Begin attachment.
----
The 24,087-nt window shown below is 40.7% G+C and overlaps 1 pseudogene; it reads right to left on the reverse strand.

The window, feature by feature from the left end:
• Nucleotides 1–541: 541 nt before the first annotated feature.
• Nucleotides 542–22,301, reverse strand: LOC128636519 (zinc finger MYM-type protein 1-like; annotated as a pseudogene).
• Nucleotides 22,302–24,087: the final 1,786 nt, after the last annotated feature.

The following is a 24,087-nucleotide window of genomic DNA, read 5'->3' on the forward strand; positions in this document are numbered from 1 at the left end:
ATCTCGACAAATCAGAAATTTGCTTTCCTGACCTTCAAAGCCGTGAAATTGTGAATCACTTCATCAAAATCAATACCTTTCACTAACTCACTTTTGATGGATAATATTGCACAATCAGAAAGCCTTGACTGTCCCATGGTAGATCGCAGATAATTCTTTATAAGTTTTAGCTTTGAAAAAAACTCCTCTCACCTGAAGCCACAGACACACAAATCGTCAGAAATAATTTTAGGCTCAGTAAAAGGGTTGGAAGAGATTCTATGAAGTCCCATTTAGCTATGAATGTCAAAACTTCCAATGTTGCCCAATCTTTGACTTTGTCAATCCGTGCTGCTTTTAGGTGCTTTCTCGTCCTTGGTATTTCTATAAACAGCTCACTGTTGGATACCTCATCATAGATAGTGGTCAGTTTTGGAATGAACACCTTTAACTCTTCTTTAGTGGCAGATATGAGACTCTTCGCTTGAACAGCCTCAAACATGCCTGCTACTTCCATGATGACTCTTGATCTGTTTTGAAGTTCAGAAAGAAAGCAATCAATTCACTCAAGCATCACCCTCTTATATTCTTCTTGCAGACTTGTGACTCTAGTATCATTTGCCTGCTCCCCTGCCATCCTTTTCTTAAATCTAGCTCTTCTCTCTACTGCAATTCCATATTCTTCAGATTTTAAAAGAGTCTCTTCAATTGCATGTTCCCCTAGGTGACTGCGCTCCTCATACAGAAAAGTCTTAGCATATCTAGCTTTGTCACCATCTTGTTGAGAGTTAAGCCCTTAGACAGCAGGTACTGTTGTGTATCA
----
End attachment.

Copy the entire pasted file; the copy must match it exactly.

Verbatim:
The 24,087-nt window shown below is 40.7% G+C and overlaps 1 pseudogene; it reads right to left on the reverse strand.

The window, feature by feature from the left end:
• Nucleotides 1–541: 541 nt before the first annotated feature.
• Nucleotides 542–22,301, reverse strand: LOC128636519 (zinc finger MYM-type protein 1-like; annotated as a pseudogene).
• Nucleotides 22,302–24,087: the final 1,786 nt, after the last annotated feature.

The following is a 24,087-nucleotide window of genomic DNA, read 5'->3' on the forward strand; positions in this document are numbered from 1 at the left end:
ATCTCGACAAATCAGAAATTTGCTTTCCTGACCTTCAAAGCCGTGAAATTGTGAATCACTTCATCAAAATCAATACCTTTCACTAACTCACTTTTGATGGATAATATTGCACAATCAGAAAGCCTTGACTGTCCCATGGTAGATCGCAGATAATTCTTTATAAGTTTTAGCTTTGAAAAAAACTCCTCTCACCTGAAGCCACAGACACACAAATCGTCAGAAATAATTTTAGGCTCAGTAAAAGGGTTGGAAGAGATTCTATGAAGTCCCATTTAGCTATGAATGTCAAAACTTCCAATGTTGCCCAATCTTTGACTTTGTCAATCCGTGCTGCTTTTAGGTGCTTTCTCGTCCTTGGTATTTCTATAAACAGCTCACTGTTGGATACCTCATCATAGATAGTGGTCAGTTTTGGAATGAACACCTTTAACTCTTCTTTAGTGGCAGATATGAGACTCTTCGCTTGAACAGCCTCAAACATGCCTGCTACTTCCATGATGACTCTTGATCTGTTTTGAAGTTCAGAAAGAAAGCAATCAATTCACTCAAGCATCACCCTCTTATATTCTTCTTGCAGACTTGTGACTCTAGTATCATTTGCCTGCTCCCCTGCCATCCTTTTCTTAAATCTAGCTCTTCTCTCTACTGCAATTCCATATTCTTCAGATTTTAAAAGAGTCTCTTCAATTGCATGTTCCCCTAGGTGACTGCGCTCCTCATACAGAAAAGTCTTAGCATATCTAGCTTTGTCACCATCTTGTTGAGAGTTAAGCCCTTAGACAGCAGGTACTGTTGTGTATCA